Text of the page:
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Global economy trending towards fragmentation
World leaders are so preoccupied with wars, power struggles, social tensions and political polarization that they appear largely unwilling to invest in preserving global economic integration. History, economic theory and current empirical trends indicate that this is a mistake
Bertrand Badré and Yves Tiberghien 22 May 2024

Today’s economic outlook is strangely contradictory. While global markets, led by technology and energy, have been ebullient over high short-term profits, the mood at the spring meetings of the World Bank and the International Monetary Fund last month was decidedly sombre. Two global institutions that normally speak in banalities issued strong warnings about the growing risks of economic fragmentation.

The idea that an interdependent global economy can work within a geopolitical system based on the national sovereignty of nearly 200 states has always reflected a certain amount of idealism. Or perhaps it was more like hubris. This strange marriage did, after all, collapse in the 1930s, with the division lasting through the end of World War II.

But idealism was not dead, and the global system was subsequently rebuilt on a foundation of agreed rules, shared international institutions, a degree of mutual forbearance, and crisis management. From the start, security considerations were kept as separate as possible from the economy, but this became especially important in the 1990s, when countries with radically different regimes began integrating into the global economy.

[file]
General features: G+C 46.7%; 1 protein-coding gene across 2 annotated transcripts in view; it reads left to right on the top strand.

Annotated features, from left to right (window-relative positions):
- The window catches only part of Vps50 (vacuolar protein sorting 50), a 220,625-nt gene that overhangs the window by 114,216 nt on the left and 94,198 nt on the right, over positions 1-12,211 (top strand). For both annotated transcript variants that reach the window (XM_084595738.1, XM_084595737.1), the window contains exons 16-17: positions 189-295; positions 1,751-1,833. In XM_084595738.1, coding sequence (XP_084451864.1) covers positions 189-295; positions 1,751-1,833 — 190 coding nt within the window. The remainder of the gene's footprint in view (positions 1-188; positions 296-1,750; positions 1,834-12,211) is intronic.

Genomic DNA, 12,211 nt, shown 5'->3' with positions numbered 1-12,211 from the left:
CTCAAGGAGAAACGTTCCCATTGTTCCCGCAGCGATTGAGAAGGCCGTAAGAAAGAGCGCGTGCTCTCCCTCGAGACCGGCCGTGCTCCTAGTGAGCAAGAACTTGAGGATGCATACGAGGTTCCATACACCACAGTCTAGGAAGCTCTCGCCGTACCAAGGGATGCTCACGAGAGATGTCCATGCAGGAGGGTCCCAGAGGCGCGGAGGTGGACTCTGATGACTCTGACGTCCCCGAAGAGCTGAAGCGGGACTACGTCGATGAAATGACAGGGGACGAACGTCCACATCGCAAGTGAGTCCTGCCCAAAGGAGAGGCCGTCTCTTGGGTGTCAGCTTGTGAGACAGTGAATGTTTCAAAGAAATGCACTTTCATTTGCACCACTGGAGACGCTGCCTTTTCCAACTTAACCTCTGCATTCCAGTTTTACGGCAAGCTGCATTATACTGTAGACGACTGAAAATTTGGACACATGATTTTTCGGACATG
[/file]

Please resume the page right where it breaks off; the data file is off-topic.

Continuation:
Today, however, the foundations of this system are eroding fast, and global economic integration has seemingly gone into reverse. As Gita Gopinath, the IMF’s first deputy managing director, recently explained, economic fragmentation could have far-reaching implications for trade, such as reduced efficiency gains, and increase the risk of macro-financial volatility. Fragmentation could also reduce capital flows to the Global South and undermine the provision of global public goods, including climate action.

Five key factors are driving this trend toward fragmentation. First, rising geopolitical risks have fuelled mistrust and reduced systemically important countries’ will to cooperate. Though policymakers rarely acknowledge it, a crisis over Taiwan – a flashpoint in the Sino-American rivalry – could well bring down the global economic system.

Second, key countries are increasingly allowing security considerations to shape economic policy, with some taking expansive action to secure access to inputs, infrastructure and technologies. While this is understandable, countries must exercise restraint. Whereas globalization happened gradually, a deglobalization process driven by security-motivated measures (which are almost guaranteed to trigger escalation by rivals and partners) would probably be fast and unwieldy, posing severe systemic risks.

The third factor underlying economic fragmentation is a deepening rift between the Global North and Global South. Public and private support for developing economies has collapsed at a time when many are wrestling with the legacy of the Covid-19 pandemic and confronting climate change. The decades-long trend toward convergence with developed economies has seemingly been interrupted, and resentment is building in the Global South. Net financial flows to developing countries have turned negative in 2023, and the trend is worsening in 2024. This partly explains the reluctance or refusal of many Global South countries to back the West on key geopolitical issues, such as sanctions against Russia in response to its war of aggression in Ukraine.